Roy Curtis: Aidan O'Shea was the wrecking ball to Donegal's hopes
Into the coal-dark night, irreparably broken, exiled by Aidan O’Shea to an inescapable pit of torment, staggered a shot, spent Donegal.
This was the moment the final credits rolled on an epic, five-summer Tir Chonaill blockbuster: The End.
If this was glory’s last call for the team that Jim built, and which Rory Gallagher inherited, they were deaf to the summons. Or simply too jaded, too careworn to offer a meaningful response to the invitation.
Michael Murphy rallied against his team’s fate, but the tsunami of green and red ambition would not be stilled.
Long before the conclusion even the immense Murphy was no longer a pilot, but a helpless passenger of his team’s grim slide into long darkness.
The 2012 All-Ireland champions were out-thought and out-fought, eviscerated by a ravenous beast of the West.
Had Mayo not swapped their shooting-boots for flip-flops shortly after Lee Keegan’s goal purchased Donegal’s headstone, the final margin could have been even more excruciating than the 16-point 2013 massacre.
Mayo showed a hawk’s pitiless predatory instinct to kill this contest half an hour before the final ceasefire.
And O’Shea, the winged chariot, again soared like an albatross to provide the signature moment of the summer.
There is something admirable, heroic even, about Mayo’s refusal to surrender to disappointment.
The county which has resided for 64 years in the House of Pain again showed their hunger for a new address, though Dublin and – if they survive that – probably Kerry remain as obstacles in the path of the removal van that would carry them to Nirvana.
Here, for 40 minutes at least, before their performance was tainted by carelessness in attack that saved Donegal from slaughter and will encourage Dublin, they delivered a masterclass in well-channelled, carefully calculated desire.
Jason Doherty, Kevin McLaughlin and their inestimable stag Keegan secured deep offensive footholds.
And their much maligned defence laid spike strips to roadblock Donegal’s path to goal on the rare occasions the fading northern force threatened.
The leaks which sealed their fate in 2012 (Murphy), 2013 (Bernard Brogan) and 2014 (Kieran Donaghy) were effectively plugged. Murphy spent much of his afternoon in around the square, but it was a barren field.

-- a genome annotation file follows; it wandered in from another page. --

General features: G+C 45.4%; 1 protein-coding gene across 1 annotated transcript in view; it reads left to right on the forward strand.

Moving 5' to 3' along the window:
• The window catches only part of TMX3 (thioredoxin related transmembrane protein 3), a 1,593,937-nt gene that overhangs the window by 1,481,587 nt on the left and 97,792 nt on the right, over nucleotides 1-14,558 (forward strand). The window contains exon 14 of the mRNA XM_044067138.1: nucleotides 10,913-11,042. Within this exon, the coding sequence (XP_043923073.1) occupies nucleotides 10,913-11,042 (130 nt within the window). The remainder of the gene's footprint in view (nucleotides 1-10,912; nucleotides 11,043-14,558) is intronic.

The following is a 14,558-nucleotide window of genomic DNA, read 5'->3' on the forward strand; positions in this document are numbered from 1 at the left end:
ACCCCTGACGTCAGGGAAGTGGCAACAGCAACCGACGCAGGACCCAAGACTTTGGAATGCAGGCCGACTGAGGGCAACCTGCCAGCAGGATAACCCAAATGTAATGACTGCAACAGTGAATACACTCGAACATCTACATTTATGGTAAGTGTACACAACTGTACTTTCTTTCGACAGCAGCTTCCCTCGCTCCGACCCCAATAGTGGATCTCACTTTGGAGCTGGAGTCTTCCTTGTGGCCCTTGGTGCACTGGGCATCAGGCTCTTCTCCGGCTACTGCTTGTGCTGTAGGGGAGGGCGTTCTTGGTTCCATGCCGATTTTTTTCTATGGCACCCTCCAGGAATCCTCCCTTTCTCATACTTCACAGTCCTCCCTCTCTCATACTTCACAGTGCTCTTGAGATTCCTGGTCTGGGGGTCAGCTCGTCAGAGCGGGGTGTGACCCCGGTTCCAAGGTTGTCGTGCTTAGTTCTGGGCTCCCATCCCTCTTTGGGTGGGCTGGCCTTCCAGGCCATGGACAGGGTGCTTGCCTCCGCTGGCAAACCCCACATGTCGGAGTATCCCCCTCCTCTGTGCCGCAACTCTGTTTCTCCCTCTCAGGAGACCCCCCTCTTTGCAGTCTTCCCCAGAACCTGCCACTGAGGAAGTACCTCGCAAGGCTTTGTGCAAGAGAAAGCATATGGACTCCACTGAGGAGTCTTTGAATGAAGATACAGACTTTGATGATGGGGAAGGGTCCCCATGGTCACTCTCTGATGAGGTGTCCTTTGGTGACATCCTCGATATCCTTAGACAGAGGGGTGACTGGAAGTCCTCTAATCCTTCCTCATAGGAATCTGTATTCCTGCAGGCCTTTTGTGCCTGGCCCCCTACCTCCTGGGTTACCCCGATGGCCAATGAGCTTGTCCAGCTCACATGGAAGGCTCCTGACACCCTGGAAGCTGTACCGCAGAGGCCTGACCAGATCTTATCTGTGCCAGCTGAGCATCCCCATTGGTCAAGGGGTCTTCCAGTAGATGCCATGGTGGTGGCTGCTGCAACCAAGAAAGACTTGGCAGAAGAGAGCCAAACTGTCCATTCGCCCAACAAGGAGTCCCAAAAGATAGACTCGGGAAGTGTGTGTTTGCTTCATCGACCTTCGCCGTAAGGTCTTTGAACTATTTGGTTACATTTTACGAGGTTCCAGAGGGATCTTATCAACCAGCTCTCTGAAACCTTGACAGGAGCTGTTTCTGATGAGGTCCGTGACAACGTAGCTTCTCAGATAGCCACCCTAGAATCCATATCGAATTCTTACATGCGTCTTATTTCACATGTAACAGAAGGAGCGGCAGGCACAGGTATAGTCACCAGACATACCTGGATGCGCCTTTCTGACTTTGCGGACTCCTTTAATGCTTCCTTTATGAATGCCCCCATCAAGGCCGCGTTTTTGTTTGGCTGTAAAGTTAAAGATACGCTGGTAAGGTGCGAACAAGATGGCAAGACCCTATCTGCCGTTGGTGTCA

Then O’Shea arrived with that wrecking-ball frame to raise the house of Tir Chonaill to the ground.
It was 90 seconds into first-half injury time when O’Shea chose to illustrate the amalgam of his gifts: The power of a Panzer-tank, the torque and cornering of a Ferrari.
All through that first half there were detectable Morse signals that Donegal were close to crisis, brushing against the point of no return.
In one 90-second sequence, Frank McGlynn was hunted down and pickpocketed by Seamus O’Shea, Paddy McBrearty over-carried, Neil Gallagher sent an aimless punt into the clench of Colm Boyle.
But the Wall Street Crash moment for Donegal came from O’Shea.
With Neil Magee hanging from his shoulders, yet apparently no more bothersome to the Mayo leviathan than the lightest backpack, he rose to the heavens to fetch a ball delivered from his brother, Seamus.
The superhero catch and swatting aside of Magee was just the beginning; Mark McHugh was there to double team but was a spectator as O’Shea swivelled, cocked that left foot and let loose a silver bullet.
If death for Donegal was not instant, Keegan’s goal transferred them from intensive care to a slab in the morgue.
Earlier Croke Park proved a stony, grey graveyard for Monaghan, Kavanagh’s county unable to muster any kind of poetic flourish that might have enabled hope and history rhyme.
The evening ended, though, with a cruelly rhythmic couplet.
For Aidan O’Shea it’s one great leap; but for Donegal, it’s a long, uninterrupted sleep.